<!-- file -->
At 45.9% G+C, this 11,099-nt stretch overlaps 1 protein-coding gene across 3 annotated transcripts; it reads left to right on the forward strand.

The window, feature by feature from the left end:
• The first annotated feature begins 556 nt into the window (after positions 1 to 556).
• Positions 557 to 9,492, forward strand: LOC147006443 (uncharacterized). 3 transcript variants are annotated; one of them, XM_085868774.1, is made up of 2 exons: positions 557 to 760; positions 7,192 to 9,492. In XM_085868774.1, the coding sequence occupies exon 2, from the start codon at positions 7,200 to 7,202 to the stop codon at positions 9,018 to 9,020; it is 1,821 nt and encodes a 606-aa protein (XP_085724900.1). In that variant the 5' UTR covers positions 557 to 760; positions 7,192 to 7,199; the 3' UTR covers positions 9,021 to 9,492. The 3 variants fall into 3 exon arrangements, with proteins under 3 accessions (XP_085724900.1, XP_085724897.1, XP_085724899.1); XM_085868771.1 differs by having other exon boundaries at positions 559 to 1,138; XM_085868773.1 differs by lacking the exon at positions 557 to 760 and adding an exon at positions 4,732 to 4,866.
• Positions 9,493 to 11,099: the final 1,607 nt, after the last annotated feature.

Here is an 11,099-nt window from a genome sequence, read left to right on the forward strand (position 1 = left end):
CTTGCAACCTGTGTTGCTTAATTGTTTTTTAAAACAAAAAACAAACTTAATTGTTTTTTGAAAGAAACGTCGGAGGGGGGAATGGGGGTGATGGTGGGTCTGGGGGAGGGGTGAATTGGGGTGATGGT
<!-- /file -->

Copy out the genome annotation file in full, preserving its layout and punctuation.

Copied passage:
At 45.9% G+C, this 11,099-nt stretch overlaps 1 protein-coding gene across 3 annotated transcripts; it reads left to right on the forward strand.

The window, feature by feature from the left end:
• The first annotated feature begins 556 nt into the window (after positions 1 to 556).
• Positions 557 to 9,492, forward strand: LOC147006443 (uncharacterized). 3 transcript variants are annotated; one of them, XM_085868774.1, is made up of 2 exons: positions 557 to 760; positions 7,192 to 9,492. In XM_085868774.1, the coding sequence occupies exon 2, from the start codon at positions 7,200 to 7,202 to the stop codon at positions 9,018 to 9,020; it is 1,821 nt and encodes a 606-aa protein (XP_085724900.1). In that variant the 5' UTR covers positions 557 to 760; positions 7,192 to 7,199; the 3' UTR covers positions 9,021 to 9,492. The 3 variants fall into 3 exon arrangements, with proteins under 3 accessions (XP_085724900.1, XP_085724897.1, XP_085724899.1); XM_085868771.1 differs by having other exon boundaries at positions 559 to 1,138; XM_085868773.1 differs by lacking the exon at positions 557 to 760 and adding an exon at positions 4,732 to 4,866.
• Positions 9,493 to 11,099: the final 1,607 nt, after the last annotated feature.

Here is an 11,099-nt window from a genome sequence, read left to right on the forward strand (position 1 = left end):
CTTGCAACCTGTGTTGCTTAATTGTTTTTTAAAACAAAAAACAAACTTAATTGTTTTTTGAAAGAAACGTCGGAGGGGGGAATGGGGGTGATGGTGGGTCTGGGGGAGGGGTGAATTGGGGTGATGGT